And MPs will be playing it in a great fog of ignoranceby Rafael Behr / May 2, 2018 / Leave a comment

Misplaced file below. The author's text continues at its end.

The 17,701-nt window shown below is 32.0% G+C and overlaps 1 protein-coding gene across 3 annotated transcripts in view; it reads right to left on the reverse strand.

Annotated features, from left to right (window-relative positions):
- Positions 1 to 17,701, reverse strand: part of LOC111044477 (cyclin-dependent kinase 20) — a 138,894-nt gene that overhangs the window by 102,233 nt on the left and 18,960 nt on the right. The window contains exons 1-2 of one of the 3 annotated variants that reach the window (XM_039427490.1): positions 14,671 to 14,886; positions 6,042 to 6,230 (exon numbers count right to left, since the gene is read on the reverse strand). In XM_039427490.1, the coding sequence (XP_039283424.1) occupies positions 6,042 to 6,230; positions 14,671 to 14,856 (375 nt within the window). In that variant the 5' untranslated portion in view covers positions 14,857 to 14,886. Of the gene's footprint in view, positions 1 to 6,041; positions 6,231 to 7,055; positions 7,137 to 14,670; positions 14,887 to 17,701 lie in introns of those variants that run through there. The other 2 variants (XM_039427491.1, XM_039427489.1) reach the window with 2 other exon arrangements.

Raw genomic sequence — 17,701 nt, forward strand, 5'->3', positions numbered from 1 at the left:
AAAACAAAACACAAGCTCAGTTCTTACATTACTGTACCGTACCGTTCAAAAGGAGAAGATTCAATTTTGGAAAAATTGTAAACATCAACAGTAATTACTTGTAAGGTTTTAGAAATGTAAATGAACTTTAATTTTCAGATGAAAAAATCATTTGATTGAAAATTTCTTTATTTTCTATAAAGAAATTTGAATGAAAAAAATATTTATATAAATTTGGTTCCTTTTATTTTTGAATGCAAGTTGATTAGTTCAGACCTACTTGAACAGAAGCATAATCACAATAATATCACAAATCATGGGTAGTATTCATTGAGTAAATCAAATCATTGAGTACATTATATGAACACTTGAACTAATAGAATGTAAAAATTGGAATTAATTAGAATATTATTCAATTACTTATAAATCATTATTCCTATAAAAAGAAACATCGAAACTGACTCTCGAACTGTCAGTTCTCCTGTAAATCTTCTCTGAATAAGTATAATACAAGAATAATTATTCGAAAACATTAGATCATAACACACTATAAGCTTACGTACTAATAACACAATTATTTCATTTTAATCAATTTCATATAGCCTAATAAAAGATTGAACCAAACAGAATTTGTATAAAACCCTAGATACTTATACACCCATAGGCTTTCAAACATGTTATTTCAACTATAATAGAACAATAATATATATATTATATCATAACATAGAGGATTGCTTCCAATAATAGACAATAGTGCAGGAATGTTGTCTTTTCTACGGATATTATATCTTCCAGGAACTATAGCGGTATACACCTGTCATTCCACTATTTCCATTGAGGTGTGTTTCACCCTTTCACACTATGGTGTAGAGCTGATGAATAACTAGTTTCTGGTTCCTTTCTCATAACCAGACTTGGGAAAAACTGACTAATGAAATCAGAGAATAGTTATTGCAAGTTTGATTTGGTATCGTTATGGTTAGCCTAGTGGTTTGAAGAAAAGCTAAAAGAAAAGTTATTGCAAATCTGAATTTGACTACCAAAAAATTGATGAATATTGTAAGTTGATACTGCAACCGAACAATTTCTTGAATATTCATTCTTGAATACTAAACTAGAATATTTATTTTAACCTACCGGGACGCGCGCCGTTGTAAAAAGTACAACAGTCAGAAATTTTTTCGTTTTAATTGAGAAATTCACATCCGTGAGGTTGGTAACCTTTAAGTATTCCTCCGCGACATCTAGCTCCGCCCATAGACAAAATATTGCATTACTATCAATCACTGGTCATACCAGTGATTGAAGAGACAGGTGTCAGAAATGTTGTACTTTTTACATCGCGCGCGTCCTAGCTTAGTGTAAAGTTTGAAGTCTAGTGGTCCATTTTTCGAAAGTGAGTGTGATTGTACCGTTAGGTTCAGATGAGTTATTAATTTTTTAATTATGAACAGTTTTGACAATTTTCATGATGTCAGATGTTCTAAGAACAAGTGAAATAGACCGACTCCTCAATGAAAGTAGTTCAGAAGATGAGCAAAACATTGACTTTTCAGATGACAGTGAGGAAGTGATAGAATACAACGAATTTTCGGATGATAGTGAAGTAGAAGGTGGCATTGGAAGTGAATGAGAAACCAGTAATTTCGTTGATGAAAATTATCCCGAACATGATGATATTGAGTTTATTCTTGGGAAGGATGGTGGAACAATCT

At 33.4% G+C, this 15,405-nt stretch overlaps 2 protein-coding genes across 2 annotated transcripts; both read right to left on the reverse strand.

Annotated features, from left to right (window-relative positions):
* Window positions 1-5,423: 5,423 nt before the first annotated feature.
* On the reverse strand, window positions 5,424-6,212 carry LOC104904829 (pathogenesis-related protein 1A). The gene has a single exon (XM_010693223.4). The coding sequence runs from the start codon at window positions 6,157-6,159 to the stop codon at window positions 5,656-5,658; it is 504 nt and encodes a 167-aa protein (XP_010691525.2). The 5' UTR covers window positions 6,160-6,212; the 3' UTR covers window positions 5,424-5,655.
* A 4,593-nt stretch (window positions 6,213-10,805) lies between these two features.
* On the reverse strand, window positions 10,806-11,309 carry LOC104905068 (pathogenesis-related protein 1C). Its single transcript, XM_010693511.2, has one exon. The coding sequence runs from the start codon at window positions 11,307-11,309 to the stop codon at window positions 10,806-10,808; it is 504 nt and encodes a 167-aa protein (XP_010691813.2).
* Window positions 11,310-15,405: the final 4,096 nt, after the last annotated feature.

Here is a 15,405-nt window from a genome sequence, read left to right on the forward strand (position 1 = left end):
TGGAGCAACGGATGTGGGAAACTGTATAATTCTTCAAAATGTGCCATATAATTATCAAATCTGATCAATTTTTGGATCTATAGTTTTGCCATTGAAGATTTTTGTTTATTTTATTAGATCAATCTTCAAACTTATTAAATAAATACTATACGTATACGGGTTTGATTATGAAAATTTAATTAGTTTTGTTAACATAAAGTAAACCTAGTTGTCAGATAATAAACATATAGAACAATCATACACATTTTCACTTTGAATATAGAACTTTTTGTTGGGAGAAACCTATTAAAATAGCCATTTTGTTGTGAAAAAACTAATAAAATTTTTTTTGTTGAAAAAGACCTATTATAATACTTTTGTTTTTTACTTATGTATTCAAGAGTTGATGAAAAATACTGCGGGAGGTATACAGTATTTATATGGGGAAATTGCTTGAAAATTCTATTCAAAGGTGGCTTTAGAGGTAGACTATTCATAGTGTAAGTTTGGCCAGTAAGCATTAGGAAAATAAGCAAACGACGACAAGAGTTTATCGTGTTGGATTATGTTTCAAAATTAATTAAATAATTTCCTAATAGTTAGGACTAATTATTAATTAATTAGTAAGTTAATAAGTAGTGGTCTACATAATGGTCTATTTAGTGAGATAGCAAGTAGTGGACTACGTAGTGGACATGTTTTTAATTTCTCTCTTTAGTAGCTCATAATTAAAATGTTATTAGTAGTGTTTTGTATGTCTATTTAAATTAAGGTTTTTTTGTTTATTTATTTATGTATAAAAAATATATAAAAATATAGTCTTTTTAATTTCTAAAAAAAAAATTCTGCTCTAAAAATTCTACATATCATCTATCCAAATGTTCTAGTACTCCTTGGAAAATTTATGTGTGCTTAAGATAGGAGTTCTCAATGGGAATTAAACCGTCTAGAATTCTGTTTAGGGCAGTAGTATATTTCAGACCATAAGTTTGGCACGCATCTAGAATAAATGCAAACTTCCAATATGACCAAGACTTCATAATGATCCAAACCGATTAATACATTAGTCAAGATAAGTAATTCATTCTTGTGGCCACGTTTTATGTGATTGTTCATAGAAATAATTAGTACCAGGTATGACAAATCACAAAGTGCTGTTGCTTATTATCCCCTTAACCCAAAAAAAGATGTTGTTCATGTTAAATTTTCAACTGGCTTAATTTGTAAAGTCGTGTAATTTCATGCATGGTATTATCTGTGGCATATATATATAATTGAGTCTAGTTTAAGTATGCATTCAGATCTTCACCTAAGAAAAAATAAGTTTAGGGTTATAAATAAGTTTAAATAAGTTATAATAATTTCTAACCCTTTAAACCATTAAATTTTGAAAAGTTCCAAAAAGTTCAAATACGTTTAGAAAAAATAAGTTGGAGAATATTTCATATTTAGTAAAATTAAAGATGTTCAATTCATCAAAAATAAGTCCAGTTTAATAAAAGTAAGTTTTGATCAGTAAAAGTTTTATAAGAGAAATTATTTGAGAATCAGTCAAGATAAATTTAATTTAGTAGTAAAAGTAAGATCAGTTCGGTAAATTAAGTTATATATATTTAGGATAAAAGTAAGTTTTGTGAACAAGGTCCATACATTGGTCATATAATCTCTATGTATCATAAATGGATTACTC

Few things encapsulate the spirit of Brexit better than uncertainty over the meaning of the “meaningful vote” that parliament will have on the terms of departure from the European Union. Theresa May has never liked the idea of MPs meddling in the negotiations, still less the idea that they might wield a veto over the outcome. But her preference for total executive control, not unusual in prime ministers, proved unacceptable to the Commons. Last year, ministers were prodded into confirmation that the final deal would be the subject of a vote and, after further prodding, that the vote would be “meaningful.” Unwilling to rely on verbal assurances, MPs—including, crucially, Tory rebels—codified that assurance with an amendment to the EU withdrawal bill. On Monday, the House of Lords amended that amendment to make the meaningful vote even more meaningful. So what does it all really mean? The crucial clauses of the Lords amendment are drafted to cover the eventuality where May’s offer to parliament is rejected. It is a scenario that the government does not like to discuss. It must project confidence that the deal will be irresistible either because it is brilliant or because the alternatives are obviously worse. With that calculation in mind, ministers hinted that the default setting, if May’s deal was struck down, would be no deal at all—an outcome feared by the vast majority of MPs as a certain path to ruin. That interpretation of the withdrawal bill (before the upper chamber tampered with it) looked right. May could have offered an ultimatum: my deal or calamity beyond words. Peers have changed the calculus with clauses that instruct the government to take direction from parliament if certain deadlines for striking a deal and getting it ratified are not met. The dreaded “no-deal” scenario then becomes a “parliament-takes-the-wheel” scenario. No-one can say what that would involve in practice. It is one thing to change driver in a stationary vehicle, it is quite another thing to put 650 drivers, holding rival roadmaps, in charge of a vehicle that is moving at speed towards the edge of a cliff. Some remainers imagine that the Commons could use its backstop powers to delay or thwart Brexit: ordering the government to seek an extension of the Article 50 negotiating period (politically and diplomatically very complicated, especially with elections to the European parliament due in June 2019); or rescinding the Article 50 notification altogether (a nuclear option in domestic politics for which the legal basis would be hotly disputed); or calling another referendum (despite reservations that plebiscites only exacerbate, never heal national divisions). In reality, the “meaningful vote” is not one event but a sequence: the government will invite parliament to approve a motion backing the text of what has been agreed in Brussels. But it also has to make that text law in a Withdrawal Agreement Implementation Bill. Every debate in that process has the potential to generate amendments and counter-amendments. There will be legislative blood. Defeat for May on the main substance of the deal would amount to the biggest political crisis for a generation. The prime minister’s raison d’etre in Downing Street would be vaporised. It is hard to imagine her continuing in office. It is also hard to imagine how any replacement, installed by Tory MPs and a ballot of a few tens of thousands of Conservative members, could plausibly claim a mandate to fix the Brexit mess he or she inherited. And there would, at that stage, be only a few months left on the article 50 clock. “Defeat for May on the substance of the deal would amount to the biggest political crisis for a generation” For that reason, many MPs believe the eventual meaning of May losing her “meaningful” vote is a general election. The constitutional mechanism by which this might be triggered is uncertain. The Fixed-term Parliaments Act narrows the range of circumstances in which Commons defeats can lead to government dissolutions. It is no longer simply a question of declaring crucial votes to be “matters of confidence.” But, as May herself demonstrated when she called a snap election last year, there are ways to unfix fixed terms. There is a view around the Labour leadership that somewhere in the dense forest of potential Brexit calamities, visible on the near horizon, is a pathway to power for Jeremy Corbyn. And in that prospect is found the prime minister’s best hope for survival. There are many Tory MPs who dislike Brexit in general and May’s version of it in particular. But few among those rebels are so hostile to their leader that they would be willing to defenestrate her if doing so might hasten a Labour government. There are moderate Labour MPs who feel pretty much the same way about the undesirability of putting their own leader into Downing Street. The Lords amendment to the Withdrawal Bill is designed to remove, or at least substantially reduce the hazard of Britain crashing out of the EU without a deal. But that doesn’t eliminate the hazard—as Conservatives see it—of crashing out of western-style liberal market capitalism under a Corbyn government. So the “meaningful vote” in autumn is shaping up to be a huge, high-stakes, constitutionally opaque game of chicken. On one side is a government, presenting a deal it knows to be suboptimal, having run out of time to get a better one. May’s offer is highly unlikely to contain detail about the long-term trading arrangements. Those will be sketched in a “political declaration” to be fleshed out in the 21-month post-exit transition phase. On the other side are MPs who hate the deal but dread the consequences of wrecking it. And this game will be conducted in a great fog of ignorance. No-one will know for sure what becomes of Brexit if May is defeated, but no-one will be able to say for sure what Brexit will do to Britain if she succeeds. The vote will be on the terms of withdrawal in 2019 and aspirations to make something better of the future, due for arrival some time around 2021, when the security of EU membership will already have been withdrawn. MPs might win clarity over the meaning of a meaningful vote on Brexit but without knowing what the Brexit they are voting on itself really means.